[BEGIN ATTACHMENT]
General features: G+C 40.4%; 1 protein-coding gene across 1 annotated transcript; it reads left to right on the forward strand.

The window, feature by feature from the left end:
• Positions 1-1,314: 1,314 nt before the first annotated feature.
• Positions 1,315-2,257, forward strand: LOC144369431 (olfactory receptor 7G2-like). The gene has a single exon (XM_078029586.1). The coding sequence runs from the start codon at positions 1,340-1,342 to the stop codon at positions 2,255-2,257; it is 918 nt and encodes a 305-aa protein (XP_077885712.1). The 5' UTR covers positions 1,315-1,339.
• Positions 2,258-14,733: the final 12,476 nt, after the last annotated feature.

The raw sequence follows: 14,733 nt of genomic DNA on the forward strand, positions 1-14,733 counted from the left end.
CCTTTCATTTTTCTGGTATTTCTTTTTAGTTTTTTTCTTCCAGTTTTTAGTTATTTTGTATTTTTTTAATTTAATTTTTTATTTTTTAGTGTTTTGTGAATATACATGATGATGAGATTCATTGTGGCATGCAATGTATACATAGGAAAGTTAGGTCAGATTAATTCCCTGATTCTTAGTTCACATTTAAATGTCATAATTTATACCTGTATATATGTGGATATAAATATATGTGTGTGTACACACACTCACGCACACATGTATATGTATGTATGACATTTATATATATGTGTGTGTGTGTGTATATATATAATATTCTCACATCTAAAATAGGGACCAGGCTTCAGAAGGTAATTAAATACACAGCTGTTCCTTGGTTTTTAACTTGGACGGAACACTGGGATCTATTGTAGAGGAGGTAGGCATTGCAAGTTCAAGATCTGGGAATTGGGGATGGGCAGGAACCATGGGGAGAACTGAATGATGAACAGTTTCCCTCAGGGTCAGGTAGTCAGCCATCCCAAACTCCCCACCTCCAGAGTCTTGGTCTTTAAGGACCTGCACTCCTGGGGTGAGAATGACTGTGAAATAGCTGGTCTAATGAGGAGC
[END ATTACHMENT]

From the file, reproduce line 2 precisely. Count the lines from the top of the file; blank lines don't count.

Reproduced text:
The window, feature by feature from the left end: